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Showing content with the highest reputation on 01/06/21 in all areas

  1. That's not the only failed ten in a row.
    8 points
  2. Certainly a lot being asked of fans now. Season tickets, New Edmiston House packages, MyGers and now £500 a skull share offers. It is of course only fair to ask us to share the financial burden with other shareholders but I will urge supporters to be careful in balancing their love for the club and their own fiscal well-being.
    3 points
  3. I think I speak for the majority of Gersnetters here, Fergal should go back and front up the Undertones again. My Perfect Cousin, Jimmy Jimmy, Teenage Kicks, ............. etc; all improved by Fergal's delivery. Here's one for the odd Yahoo(you are all odd) looking in, 'It's going to happen, happen all the time'.
    2 points
  4. Funny how ex-smokers are almost always the most intolerant, a bit like religious converts, whereas I feel quite sorry for them having to go outside in all weathers. My old man died of emphysema so I never took it up.
    2 points
  5. Switzerland isn't one of the 26 EU countries. It's probably the case that 40 greatest yodelling hits of the 70s is out of stock
    2 points
  6. Yeah, I get the suspicious activity message. Tried it on 2 different laptops and different browsers but none have worked. I've also given up for the moment. I'll try later. Perhaps the website was just too busy.
    2 points
  7. Was it not 8 or 9 months? That's fairly sizeable. However it could be the EBTs he was referring to but as the case was still going through the courts at that point, and whether tax was actually due had still to be finally established, his use of "non-compliance" doesn't stack up for me, although he could be using that word to put a spin on it.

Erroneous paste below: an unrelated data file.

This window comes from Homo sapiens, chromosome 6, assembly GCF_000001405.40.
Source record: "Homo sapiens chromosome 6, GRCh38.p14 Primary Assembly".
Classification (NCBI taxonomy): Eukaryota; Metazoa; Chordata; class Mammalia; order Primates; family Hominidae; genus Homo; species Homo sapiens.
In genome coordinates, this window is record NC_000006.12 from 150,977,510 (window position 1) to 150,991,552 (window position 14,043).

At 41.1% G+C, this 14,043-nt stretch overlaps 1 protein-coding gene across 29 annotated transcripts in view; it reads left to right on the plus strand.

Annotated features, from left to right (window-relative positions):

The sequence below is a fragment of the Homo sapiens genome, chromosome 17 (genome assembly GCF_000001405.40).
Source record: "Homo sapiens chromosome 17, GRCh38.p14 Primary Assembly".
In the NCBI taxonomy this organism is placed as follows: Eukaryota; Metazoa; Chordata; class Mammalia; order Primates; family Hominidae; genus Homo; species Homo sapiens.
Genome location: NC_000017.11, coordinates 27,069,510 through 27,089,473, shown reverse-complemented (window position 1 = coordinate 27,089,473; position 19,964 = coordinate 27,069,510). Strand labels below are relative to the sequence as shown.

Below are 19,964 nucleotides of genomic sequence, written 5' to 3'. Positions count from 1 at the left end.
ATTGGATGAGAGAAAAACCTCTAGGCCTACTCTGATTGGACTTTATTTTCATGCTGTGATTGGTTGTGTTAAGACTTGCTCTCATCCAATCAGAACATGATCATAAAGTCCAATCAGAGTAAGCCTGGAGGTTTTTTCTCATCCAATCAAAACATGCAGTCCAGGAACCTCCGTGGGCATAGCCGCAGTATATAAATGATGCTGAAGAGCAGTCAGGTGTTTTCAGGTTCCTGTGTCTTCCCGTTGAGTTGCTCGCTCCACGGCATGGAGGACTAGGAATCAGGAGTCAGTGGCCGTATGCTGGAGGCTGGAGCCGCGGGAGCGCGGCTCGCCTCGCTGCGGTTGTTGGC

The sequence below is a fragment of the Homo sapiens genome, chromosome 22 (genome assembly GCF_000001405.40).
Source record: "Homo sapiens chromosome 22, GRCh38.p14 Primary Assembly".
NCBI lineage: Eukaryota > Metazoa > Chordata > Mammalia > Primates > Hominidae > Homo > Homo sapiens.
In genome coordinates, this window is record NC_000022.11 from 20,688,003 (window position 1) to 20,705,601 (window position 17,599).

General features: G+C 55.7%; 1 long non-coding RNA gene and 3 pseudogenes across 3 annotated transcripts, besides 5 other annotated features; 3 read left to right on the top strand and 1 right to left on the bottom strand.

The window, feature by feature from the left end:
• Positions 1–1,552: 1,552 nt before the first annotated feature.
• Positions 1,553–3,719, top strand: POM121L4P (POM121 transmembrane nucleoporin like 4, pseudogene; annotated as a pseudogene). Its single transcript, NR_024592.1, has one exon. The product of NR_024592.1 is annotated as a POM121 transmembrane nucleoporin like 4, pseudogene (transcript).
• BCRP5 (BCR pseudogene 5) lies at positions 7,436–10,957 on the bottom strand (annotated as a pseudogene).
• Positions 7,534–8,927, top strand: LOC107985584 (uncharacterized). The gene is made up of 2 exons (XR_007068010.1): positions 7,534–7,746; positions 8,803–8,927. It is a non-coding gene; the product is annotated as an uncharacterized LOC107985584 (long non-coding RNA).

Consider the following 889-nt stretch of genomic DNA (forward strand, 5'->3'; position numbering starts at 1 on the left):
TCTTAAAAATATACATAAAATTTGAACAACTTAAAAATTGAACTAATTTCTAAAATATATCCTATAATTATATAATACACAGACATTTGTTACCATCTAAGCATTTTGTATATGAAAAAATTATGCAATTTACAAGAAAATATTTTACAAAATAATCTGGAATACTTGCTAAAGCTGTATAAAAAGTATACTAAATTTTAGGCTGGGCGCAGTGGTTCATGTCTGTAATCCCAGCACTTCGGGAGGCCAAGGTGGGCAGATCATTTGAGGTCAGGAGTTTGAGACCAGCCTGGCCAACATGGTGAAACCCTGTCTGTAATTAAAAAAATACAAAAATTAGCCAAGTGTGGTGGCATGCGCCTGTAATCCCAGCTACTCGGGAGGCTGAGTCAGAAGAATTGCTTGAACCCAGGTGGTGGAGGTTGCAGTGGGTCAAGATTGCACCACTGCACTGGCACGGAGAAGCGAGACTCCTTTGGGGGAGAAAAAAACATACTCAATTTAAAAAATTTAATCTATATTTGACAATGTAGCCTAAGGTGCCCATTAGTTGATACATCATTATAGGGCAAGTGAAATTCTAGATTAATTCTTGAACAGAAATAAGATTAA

2 points
  8. In 2004, Greece arrived in Portugal with the perfect combination. Minced lamb and beef simmered in olive oil, aubergine, tomato and, potato were added then, bayleaf, garlic, red wine and, cinnamon completed the necessary characteristic. The difference between a good Moussaka and an excellent example is the dried cinnamon. When cut in it's baking tray, it should stand in tumescent glory, no flopping to the parameters of the plate. Cinnamon supplies the stiffener. Again, we must blame ra Sellik for the paucity of Scotland's chances. If Peter had appointed the greatest Moussaka man, Ange Postecoglou after Lenny's first tenure, he would have completed a gazilion trebles and moved on to the national job by now. I fear Steve Clarke is a flaccid Moussaka man?
    2 points
  9. You havent had it since then?? Sorry thats poor but had to be said.
    1 point
  10. No fags since July 1975. If I lit up now, I’d have twenty by bedtime. I’ve never really stopped, just keep on postponing the next one.
    1 point
  11. I'll look into it again later in the week. 10 failed sign-up attempts is quite enough for one day.